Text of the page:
- short term/ long term
- The matrix effect (patient matrix)
1) you might have negative individuals
2) You can overcome this by spiking at a low and a high QC level for all samples. 
3) this can be screened and confirmed.
What about precision?
= reproducibility
- 2 you need 2 control samples spiked at the low and the high level. 
- the low control is just above the cut point
- The high control is at the upper end of the linear part of the curve. 
- 6 runs can be done for a (relative response)
- a standard curve can be used (semi-quantitative)

- The QC's need to be always positive during screening
- The QC's need to be always confirmed during confirmation
- And a precision can be demonstrated with titration.
What is the case with drug tolerance?
Then you get a false negative screening. 
The question here is what is the concentration in ug/ml that still can give a positive response. 
If this concentration lies between 15-80 ug/ml then use the Low QC. This one is the most important one because this reflects low positive samples. 
- Here you use 2 different QC's. The highest QC contains a lot of ADA and therefore the signal will be high as well when the concentration is low (in a a competitive assay)
- the more drug you add the lower the signal will become.  

There is a certain cut-off value. is the response lower than this cut-off value, there is a drug tolerance.
How titration is performed?
- it is done with all the samples that are confirmed. 
- Here serial dilutions are performed and the ADA assay (same is with screening) is performed again with these dilutions. 
- The dilution that gives a negative signal is used to calculate the titer. 
- titer = log (dilution)
- The higher the titer the higher the amount of ADA. 
- pre-dose samples and post-dose samples  can be tested for evaluation.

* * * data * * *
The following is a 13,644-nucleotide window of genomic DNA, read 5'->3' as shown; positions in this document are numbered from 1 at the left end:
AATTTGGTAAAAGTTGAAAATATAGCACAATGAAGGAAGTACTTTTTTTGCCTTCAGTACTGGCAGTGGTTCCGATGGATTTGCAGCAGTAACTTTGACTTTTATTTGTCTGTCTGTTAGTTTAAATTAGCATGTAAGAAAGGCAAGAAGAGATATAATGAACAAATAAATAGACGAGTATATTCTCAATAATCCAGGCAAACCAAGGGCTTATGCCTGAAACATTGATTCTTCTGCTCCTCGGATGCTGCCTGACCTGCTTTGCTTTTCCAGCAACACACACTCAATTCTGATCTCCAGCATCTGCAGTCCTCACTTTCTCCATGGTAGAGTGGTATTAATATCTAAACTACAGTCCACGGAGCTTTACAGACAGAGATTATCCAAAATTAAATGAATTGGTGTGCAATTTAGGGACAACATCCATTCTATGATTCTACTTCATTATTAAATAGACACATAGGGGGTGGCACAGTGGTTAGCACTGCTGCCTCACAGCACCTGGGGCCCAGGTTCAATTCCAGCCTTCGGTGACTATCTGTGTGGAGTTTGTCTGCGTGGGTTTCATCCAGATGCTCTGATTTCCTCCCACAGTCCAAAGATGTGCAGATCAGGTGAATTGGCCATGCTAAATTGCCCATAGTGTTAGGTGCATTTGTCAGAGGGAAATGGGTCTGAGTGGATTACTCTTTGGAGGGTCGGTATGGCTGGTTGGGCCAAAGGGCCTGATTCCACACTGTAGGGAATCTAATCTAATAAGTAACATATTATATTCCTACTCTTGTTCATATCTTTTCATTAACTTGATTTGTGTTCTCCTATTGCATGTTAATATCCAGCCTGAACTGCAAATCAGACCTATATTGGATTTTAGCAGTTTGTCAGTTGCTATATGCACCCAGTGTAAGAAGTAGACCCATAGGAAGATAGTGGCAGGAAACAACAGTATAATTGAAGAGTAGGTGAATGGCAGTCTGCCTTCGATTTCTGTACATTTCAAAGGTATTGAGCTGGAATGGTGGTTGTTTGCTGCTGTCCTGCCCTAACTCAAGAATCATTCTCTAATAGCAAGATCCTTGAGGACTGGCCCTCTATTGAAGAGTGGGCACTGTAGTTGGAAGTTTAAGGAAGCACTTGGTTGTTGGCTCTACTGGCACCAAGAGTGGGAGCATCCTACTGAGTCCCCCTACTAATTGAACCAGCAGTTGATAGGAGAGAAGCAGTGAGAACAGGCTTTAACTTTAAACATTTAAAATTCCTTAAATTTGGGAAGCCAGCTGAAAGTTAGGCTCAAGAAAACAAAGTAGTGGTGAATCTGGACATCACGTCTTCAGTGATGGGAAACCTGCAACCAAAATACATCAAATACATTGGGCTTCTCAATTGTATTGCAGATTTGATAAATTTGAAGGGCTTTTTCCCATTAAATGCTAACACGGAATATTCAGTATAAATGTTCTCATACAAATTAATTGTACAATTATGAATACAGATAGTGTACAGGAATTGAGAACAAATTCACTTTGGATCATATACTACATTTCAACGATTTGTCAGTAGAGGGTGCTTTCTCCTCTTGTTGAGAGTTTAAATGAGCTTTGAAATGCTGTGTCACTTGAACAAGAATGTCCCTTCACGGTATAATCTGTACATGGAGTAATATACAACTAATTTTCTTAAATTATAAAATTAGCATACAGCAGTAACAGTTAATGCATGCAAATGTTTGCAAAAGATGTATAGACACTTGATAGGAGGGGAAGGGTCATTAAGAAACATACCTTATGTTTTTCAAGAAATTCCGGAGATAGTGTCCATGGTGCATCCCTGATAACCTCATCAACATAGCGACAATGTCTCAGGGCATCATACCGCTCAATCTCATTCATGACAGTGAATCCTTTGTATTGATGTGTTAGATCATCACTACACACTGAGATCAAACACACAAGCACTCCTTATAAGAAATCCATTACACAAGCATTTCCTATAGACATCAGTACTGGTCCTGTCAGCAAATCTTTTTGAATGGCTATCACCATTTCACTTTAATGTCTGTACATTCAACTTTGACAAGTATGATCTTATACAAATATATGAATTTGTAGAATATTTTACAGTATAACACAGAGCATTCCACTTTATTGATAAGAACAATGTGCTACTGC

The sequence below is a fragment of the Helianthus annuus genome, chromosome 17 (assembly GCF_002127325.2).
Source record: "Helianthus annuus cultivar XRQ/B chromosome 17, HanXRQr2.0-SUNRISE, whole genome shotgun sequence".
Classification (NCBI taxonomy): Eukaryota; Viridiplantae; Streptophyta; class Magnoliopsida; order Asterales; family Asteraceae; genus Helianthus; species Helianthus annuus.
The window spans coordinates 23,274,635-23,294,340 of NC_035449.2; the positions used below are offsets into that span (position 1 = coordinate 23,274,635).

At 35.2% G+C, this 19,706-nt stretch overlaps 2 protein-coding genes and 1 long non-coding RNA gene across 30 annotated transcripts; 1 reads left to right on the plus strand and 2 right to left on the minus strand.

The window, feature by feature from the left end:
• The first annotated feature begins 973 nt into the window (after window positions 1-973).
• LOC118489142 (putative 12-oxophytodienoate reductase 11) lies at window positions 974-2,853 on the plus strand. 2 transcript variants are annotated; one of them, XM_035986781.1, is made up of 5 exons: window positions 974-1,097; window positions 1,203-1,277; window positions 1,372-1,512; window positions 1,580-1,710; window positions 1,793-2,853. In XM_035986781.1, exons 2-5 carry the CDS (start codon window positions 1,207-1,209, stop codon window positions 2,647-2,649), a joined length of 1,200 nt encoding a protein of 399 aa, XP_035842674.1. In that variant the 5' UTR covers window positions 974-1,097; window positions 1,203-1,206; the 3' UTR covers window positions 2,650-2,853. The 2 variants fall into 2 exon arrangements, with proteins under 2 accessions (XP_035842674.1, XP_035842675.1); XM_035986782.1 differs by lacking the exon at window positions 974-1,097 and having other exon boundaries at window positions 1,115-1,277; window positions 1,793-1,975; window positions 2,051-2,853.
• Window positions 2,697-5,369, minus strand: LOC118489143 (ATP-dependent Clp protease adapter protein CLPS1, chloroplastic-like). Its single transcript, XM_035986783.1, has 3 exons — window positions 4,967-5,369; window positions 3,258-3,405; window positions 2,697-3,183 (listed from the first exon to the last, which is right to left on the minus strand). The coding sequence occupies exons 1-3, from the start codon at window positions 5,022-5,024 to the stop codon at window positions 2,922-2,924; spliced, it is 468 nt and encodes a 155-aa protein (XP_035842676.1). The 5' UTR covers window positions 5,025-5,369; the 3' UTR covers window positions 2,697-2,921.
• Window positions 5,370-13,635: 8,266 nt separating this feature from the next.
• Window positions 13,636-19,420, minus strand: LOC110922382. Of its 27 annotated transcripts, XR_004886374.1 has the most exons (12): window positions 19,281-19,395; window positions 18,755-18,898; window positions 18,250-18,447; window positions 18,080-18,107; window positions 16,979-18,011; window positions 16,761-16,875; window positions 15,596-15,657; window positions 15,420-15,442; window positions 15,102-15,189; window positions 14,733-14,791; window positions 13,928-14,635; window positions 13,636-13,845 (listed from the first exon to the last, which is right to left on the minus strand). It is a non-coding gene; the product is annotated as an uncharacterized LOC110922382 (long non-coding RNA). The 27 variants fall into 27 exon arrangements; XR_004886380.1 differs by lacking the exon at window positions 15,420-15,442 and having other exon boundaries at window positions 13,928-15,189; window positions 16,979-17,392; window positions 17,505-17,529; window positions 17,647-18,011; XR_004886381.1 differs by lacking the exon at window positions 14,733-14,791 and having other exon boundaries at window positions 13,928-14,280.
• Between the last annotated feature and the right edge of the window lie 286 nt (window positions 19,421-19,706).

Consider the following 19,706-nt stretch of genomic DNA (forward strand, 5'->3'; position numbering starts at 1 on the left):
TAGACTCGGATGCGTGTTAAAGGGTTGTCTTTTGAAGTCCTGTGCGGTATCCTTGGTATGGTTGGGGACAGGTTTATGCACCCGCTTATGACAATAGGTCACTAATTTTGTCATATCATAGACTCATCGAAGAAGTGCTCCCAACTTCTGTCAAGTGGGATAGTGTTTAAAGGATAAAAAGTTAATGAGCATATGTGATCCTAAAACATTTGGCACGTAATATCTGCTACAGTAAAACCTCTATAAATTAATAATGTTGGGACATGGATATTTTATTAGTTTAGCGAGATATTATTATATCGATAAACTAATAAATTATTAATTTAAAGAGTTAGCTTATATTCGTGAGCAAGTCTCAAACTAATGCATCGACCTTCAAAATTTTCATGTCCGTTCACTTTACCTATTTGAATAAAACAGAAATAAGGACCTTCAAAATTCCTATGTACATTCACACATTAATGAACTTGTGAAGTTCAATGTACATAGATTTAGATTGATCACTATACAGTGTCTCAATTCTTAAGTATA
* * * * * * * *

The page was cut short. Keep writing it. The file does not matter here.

How is confirmation performed?
- You use again the same samples from the naive matrices. 
- This time you add your drug as well and you perform a MSD e.g.
- The blank samples should not give a different result from the blank samples in the screening. 
- Here another cut-point is determined, the confirmation cut-point. 

- To your samples that scored positive during screening you add the extra amount of drug as well.  To your plate with labeled drug you add your sample. If the sample indeed contained the ADA, it will not be recognized anymore by the ELISA since it is blocked by the drug. Therefore the more ADA is present the lower the response. If the signal inhibition is more than the specificity cutpoint the positive value is confirmed. If not it is not confirmed.
How is screening performed?
- you have 50 individuals. You use their drug naive matrix.
- This will give a little response. 
- If you plot the frequency against the response, you have to determine a screening cut-off value with at least 5% false positives.   Everything on the left is negative and everything on the right is positive.  
- You will test your samples. 
- Every sample that is above the cutpoint is positive and every sample that is below will be negative.   

You need to take into account that your cutpoint might be too high or too low.
What is the strategy you use for immunogenicity?
- screening: Is the sample positive or negative?
- confirmation: Does the sample have a specific positive signal?
- titration:   How much specific is that positive signal?